(702c) A Feasibility Study of Biogas Reforming to Improve Energy Efficiency and to Reduce Nitrogen Oxide Emissions

Authors: 
Tsotsis, T., University of Southern California
Dabir, S., University of Southern California
Cao, M., University of Southern California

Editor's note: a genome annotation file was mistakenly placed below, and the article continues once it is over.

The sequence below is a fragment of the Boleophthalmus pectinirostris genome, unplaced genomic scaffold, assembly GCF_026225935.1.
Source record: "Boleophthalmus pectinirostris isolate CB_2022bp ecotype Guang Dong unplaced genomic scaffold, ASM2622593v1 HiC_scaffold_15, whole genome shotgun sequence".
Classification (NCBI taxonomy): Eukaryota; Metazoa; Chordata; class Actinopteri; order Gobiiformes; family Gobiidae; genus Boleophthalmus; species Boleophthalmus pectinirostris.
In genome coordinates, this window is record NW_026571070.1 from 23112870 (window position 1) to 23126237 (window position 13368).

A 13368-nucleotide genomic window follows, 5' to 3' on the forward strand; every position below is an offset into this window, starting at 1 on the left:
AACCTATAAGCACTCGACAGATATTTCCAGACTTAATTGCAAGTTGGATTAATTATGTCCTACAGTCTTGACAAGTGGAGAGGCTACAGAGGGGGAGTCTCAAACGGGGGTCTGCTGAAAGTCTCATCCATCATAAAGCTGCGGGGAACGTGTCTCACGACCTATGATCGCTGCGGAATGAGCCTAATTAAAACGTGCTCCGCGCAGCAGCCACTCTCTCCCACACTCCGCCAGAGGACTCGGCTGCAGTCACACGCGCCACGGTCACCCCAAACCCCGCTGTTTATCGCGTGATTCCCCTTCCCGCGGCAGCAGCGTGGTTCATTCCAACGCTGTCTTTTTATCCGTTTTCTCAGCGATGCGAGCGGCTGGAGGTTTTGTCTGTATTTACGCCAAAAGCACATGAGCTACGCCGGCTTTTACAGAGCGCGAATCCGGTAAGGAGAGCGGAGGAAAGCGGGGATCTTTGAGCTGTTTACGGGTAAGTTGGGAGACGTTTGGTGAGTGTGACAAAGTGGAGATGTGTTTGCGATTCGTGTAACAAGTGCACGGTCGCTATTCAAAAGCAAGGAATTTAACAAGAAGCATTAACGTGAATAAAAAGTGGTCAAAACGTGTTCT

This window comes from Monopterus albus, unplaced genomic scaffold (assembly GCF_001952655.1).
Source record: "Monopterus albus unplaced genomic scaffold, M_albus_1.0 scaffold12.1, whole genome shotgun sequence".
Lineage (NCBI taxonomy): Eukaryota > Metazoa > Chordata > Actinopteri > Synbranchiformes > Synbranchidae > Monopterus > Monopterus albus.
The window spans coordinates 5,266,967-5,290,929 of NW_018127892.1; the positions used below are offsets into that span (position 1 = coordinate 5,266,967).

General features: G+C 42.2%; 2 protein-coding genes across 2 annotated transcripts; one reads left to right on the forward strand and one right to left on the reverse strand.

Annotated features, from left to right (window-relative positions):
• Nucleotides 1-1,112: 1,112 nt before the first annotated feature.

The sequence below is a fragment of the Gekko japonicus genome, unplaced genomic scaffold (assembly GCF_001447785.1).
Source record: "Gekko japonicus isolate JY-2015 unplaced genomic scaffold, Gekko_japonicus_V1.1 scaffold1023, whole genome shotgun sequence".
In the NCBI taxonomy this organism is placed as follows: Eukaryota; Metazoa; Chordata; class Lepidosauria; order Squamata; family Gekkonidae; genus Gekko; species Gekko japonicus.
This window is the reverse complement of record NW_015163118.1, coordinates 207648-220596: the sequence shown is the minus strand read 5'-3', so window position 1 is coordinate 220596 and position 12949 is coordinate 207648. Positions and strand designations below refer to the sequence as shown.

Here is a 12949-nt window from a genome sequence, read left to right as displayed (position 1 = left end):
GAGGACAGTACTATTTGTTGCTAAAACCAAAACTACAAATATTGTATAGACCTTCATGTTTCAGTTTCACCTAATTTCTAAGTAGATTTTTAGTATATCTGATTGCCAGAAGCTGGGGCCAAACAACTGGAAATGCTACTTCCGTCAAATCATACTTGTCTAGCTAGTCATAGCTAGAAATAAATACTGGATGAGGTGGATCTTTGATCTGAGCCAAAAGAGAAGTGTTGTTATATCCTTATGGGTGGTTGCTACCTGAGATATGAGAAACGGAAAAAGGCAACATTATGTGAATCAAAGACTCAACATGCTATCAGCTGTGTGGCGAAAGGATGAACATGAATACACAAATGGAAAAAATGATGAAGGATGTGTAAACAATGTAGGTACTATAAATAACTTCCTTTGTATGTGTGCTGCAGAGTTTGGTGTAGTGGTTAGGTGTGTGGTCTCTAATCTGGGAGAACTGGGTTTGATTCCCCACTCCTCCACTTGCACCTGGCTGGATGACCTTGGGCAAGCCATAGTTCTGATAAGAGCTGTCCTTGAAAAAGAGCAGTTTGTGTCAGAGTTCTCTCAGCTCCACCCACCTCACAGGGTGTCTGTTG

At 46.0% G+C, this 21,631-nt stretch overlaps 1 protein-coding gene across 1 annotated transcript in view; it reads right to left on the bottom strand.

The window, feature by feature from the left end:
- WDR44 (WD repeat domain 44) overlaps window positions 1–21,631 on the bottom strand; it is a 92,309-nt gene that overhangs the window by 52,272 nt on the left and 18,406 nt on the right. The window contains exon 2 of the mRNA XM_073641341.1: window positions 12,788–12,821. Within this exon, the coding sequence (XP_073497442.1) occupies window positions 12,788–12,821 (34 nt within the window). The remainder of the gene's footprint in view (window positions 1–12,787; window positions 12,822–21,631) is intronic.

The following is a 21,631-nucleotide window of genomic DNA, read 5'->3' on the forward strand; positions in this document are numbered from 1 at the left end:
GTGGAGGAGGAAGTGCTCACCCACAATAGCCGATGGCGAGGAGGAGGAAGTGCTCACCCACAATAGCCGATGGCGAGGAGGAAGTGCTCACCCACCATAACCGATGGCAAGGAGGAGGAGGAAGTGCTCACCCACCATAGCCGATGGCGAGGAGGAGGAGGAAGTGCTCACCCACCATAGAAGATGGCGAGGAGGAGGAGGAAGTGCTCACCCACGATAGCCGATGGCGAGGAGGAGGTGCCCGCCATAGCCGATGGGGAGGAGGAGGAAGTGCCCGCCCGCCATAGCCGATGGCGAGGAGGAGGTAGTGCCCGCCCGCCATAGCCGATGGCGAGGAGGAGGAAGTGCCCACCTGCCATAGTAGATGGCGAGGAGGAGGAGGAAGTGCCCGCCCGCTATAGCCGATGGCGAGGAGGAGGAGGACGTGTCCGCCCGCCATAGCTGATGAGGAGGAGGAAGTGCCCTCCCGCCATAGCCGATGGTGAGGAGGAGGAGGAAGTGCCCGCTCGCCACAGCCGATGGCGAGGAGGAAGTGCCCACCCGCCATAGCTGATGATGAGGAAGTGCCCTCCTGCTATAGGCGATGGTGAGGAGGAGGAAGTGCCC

The feasibility of employing the catalytic steam reforming of biogas to increase its energy content was determined by converting the methane content of it into a hydrogen-rich syngas mixture; and using this reformate product intermixed with raw biogas in an Internal Combustion (IC) engine to enhance combustion stability and to reduce NOX emissions. The field-testing component of the project involved catalytically reforming a side stream of biomethane from a landfill gas collection system at a California landfill via a waste-energy chemical recuperation process, in which waste heat from a gas engine was used to promote the reforming reaction of biogas. In the study, the total flow of raw biogas diverted to the engine remained constant. A fraction of that biogas was, however, separated and directed to a catalytic reactor packed with a Pt/Al2O3 catalyst. The reformer exit stream was then dehydrated (dried), blended with the remaining portion of biogas, and burned in the engine to produce electricity. When operating on the blended biogas mixture, combustion stability was enhanced and the engine ran smoothly at the full speed of 3600 rpm with a 60 Hz output frequency. On the other hand, when burning raw biogas without any reformate gas in the fuel mixture, the test engine ran poorly, sputtering and never reaching 3600 rpm. It was determined that reforming increased the energy value of the biogas by nominally 24% and estimated that a 50/50 blended reformed gas with biogas would have nominally 12% higher energy content. It was also demonstrated that the engine operating on mixtures of reformer gas had significantly lower NOx emissions than when operating on pure propane under the same load conditions. Similar comparative testing could not be performed on raw landfill gas alone because the engine would not operate at full speed, as noted above. The conducted research has validated the technical and economic feasibility of using reforming products during biogas combustion in an internal combustion engine to reduce NOX emissions and to enhance combustion stability. This, in our opinion is an important contribution to the scientific/technical literature and a significant advance for the NOx emissions reduction and the field of biogas and engine waste heat utilization.